A third replacement Samsung Galaxy Note 7 caught fire earlier this week, and the phone's owner expressed concern about how the manufacturer Samsung Electronics handled the incident, Kentucky-based WKYT reported Saturday.
Michael Klering, who needed to go to the hospital for acute bronchitis caused by smoke inhalation, told WKYT that the replacement phone wasn't plugged in or being used when it caught fire.
Klering, who said he was seeking legal advice and was concerned about getting the phone off the market, added that a Samsung representative inadvertently sent him a message reading, "Just now got this. I can try and slow him down if we think it will matter, or we just let him do what he keeps threatening to do and see if he does it," the report said.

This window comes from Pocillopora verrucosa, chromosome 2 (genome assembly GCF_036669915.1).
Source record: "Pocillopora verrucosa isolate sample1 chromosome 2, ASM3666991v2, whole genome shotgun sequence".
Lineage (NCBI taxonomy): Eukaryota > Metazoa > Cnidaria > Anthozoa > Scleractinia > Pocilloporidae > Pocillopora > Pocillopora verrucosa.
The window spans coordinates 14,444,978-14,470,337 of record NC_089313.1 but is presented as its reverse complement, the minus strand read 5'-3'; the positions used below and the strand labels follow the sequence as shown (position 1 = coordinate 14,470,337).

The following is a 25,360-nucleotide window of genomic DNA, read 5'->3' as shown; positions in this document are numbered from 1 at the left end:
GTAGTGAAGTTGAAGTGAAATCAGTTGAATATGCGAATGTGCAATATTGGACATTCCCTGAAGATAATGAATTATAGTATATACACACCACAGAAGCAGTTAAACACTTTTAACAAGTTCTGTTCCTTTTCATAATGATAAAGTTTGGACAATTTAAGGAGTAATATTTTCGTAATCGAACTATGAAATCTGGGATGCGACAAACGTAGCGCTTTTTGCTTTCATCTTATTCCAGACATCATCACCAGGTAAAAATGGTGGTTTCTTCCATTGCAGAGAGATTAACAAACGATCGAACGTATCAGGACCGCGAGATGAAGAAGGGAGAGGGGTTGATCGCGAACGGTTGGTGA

In September, Samsung Electronics recalled the earlier version of the model after reports of fires, which were blamed on defective batteries.
Samsung Electronics didn't immediately return CNBC's emailed request for comment, which was sent outside office hours.
Other media have reported that U.S. telecommunications carriers Verizon, AT&T and Sprint have said they will accept exchanges of Note 7 handsets, including the replacement phones, for other models of smartphones.